Use of neurologic criteria to pronounce death, although accepted by many, has caused controversy among physicians, lawyers, legislators, philosophers, and theologians. The present work attempts to resolve this by accomplishing four objectives. (1) It summarizes scientific information that establishes the ability to determine the state of brain death with certainty on the basis of presently available clinical and laboratory criteria. (2) It shows that the concept of brain death is in accord with secular philosophy and the three major Western religions. (3) It documents the need for legislative recognition that death may be pronounced on the basis of neurologic criteria. (4) It reviews the present status of judicial and statutory law relating to the determination of death in the United States.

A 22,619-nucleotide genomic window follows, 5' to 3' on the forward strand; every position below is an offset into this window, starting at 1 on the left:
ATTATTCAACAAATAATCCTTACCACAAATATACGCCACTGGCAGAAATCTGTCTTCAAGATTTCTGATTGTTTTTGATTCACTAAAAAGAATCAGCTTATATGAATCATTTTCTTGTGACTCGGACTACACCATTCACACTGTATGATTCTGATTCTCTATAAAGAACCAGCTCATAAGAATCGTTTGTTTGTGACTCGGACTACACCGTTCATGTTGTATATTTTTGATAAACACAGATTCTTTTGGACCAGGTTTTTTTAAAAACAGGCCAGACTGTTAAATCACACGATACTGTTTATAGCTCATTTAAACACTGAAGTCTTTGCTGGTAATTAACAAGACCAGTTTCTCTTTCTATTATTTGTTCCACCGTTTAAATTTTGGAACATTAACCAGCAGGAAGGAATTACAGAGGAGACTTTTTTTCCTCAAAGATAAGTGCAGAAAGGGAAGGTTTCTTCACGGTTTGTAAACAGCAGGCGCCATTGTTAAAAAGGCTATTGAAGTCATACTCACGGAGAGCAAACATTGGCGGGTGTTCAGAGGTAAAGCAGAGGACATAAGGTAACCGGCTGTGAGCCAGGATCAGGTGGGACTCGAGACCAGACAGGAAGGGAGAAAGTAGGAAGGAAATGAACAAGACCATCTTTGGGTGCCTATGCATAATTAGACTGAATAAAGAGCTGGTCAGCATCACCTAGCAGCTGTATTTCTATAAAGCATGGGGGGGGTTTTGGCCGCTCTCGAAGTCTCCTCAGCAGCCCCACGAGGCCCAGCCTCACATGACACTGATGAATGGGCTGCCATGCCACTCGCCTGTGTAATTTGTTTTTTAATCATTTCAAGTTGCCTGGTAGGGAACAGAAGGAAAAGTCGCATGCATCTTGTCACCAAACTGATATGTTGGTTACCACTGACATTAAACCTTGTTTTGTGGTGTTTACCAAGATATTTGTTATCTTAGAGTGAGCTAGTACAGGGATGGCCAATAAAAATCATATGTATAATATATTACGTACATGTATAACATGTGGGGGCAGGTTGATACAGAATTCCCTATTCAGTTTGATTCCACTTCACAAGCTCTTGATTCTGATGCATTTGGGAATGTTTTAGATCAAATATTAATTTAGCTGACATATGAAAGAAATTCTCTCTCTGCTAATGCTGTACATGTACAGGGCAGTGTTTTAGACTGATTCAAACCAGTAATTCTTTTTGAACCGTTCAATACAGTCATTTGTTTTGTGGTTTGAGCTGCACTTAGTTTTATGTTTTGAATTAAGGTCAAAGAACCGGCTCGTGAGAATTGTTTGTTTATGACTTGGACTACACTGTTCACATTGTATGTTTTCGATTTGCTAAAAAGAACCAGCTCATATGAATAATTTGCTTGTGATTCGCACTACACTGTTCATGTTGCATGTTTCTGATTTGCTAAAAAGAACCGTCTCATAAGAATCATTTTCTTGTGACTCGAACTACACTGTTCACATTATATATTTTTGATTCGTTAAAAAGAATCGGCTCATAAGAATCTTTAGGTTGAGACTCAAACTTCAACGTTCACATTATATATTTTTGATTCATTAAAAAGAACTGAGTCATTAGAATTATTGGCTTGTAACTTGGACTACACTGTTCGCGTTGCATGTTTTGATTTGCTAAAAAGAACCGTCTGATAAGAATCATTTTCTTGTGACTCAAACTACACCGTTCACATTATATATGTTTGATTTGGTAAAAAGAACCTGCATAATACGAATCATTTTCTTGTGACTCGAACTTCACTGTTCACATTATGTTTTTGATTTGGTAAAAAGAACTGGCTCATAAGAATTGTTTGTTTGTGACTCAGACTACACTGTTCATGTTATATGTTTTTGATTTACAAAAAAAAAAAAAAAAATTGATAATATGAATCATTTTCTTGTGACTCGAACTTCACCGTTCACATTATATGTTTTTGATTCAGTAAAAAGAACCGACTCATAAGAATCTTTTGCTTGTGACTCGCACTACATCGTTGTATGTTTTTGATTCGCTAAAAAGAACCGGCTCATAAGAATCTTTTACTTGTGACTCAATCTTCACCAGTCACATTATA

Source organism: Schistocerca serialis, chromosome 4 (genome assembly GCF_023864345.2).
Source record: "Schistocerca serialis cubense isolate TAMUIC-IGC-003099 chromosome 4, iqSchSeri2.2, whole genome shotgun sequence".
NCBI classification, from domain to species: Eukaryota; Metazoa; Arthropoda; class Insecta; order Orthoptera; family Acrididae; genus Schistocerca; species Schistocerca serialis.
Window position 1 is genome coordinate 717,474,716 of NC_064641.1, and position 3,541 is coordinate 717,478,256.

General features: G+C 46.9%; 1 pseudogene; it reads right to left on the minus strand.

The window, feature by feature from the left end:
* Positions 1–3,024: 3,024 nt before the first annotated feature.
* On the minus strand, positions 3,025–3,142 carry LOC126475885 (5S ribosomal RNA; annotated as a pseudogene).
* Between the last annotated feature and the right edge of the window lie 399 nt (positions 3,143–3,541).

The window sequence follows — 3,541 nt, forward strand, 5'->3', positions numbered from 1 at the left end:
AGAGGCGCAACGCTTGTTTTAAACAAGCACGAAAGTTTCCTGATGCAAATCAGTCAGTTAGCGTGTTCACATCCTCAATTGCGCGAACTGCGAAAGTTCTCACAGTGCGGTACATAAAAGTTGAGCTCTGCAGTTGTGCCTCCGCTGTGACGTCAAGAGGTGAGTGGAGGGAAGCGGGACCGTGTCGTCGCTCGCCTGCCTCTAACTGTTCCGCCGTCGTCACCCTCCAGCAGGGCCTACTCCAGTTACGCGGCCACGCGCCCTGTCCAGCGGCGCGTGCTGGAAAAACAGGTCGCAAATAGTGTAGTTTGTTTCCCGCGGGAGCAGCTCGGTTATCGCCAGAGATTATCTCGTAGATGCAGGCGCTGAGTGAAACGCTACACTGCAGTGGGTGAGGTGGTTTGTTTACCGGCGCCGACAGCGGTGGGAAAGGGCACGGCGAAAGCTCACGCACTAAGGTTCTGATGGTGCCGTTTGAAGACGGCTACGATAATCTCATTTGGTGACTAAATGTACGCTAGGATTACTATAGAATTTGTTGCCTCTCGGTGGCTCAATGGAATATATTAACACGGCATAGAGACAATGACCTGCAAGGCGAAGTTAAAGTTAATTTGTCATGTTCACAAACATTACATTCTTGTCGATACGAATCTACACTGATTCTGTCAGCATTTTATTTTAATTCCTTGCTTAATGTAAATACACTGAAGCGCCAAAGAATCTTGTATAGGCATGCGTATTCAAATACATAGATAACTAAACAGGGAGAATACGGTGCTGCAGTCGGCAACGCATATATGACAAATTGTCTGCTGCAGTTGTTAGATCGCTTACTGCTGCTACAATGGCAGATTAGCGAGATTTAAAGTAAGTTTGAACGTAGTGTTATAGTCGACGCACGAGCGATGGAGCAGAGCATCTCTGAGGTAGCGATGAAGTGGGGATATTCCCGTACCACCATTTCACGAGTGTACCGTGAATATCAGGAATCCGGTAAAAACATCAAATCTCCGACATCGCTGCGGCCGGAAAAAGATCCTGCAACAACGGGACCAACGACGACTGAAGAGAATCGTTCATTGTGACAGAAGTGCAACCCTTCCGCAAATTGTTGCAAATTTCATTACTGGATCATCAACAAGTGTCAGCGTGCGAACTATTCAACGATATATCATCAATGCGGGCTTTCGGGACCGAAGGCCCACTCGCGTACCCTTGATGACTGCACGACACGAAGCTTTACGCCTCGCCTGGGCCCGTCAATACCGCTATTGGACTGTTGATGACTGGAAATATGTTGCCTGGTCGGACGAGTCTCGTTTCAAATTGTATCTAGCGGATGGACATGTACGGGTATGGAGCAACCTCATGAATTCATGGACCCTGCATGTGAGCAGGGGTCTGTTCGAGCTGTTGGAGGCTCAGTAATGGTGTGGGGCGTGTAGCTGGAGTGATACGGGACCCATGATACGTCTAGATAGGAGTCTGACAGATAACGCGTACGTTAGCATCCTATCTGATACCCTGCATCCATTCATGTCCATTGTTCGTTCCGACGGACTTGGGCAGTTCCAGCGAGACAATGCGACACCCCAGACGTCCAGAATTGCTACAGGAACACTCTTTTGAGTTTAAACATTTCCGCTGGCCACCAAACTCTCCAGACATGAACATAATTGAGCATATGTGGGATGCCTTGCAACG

(JAMA 238:1651-1655, 1977)
Veith FJ, Fein JM, Tendler MD, Veatch RM, Kleiman MA, Kalkines G. Brain DeathI. A Status Report of Medical and Ethical Considerations. JAMA. 1977;238(15):1651–1655. doi:10.1001/jama.1977.03280160045026
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